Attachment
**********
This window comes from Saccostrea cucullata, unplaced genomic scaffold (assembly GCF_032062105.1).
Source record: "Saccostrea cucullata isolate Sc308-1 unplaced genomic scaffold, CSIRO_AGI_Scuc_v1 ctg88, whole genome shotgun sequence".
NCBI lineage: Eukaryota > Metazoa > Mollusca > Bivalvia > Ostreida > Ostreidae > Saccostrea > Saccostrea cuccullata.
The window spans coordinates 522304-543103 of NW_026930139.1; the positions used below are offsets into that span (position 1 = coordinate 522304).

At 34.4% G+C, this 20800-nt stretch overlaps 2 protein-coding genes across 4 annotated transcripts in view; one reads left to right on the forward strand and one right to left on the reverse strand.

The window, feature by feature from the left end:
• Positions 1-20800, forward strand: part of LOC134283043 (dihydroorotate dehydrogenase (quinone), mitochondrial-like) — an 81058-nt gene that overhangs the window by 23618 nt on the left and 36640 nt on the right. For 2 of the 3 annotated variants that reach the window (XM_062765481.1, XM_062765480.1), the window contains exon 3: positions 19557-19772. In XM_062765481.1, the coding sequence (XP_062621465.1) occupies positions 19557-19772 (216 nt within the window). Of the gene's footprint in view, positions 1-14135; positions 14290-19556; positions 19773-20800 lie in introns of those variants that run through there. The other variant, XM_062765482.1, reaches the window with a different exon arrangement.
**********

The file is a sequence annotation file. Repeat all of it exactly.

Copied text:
This window comes from Saccostrea cucullata, unplaced genomic scaffold (assembly GCF_032062105.1).
Source record: "Saccostrea cucullata isolate Sc308-1 unplaced genomic scaffold, CSIRO_AGI_Scuc_v1 ctg88, whole genome shotgun sequence".
NCBI lineage: Eukaryota > Metazoa > Mollusca > Bivalvia > Ostreida > Ostreidae > Saccostrea > Saccostrea cuccullata.
The window spans coordinates 522304-543103 of NW_026930139.1; the positions used below are offsets into that span (position 1 = coordinate 522304).

At 34.4% G+C, this 20800-nt stretch overlaps 2 protein-coding genes across 4 annotated transcripts in view; one reads left to right on the forward strand and one right to left on the reverse strand.

The window, feature by feature from the left end:
• Positions 1-20800, forward strand: part of LOC134283043 (dihydroorotate dehydrogenase (quinone), mitochondrial-like) — an 81058-nt gene that overhangs the window by 23618 nt on the left and 36640 nt on the right. For 2 of the 3 annotated variants that reach the window (XM_062765481.1, XM_062765480.1), the window contains exon 3: positions 19557-19772. In XM_062765481.1, the coding sequence (XP_062621465.1) occupies positions 19557-19772 (216 nt within the window). Of the gene's footprint in view, positions 1-14135; positions 14290-19556; positions 19773-20800 lie in introns of those variants that run through there. The other variant, XM_062765482.1, reaches the window with a different exon arrangement.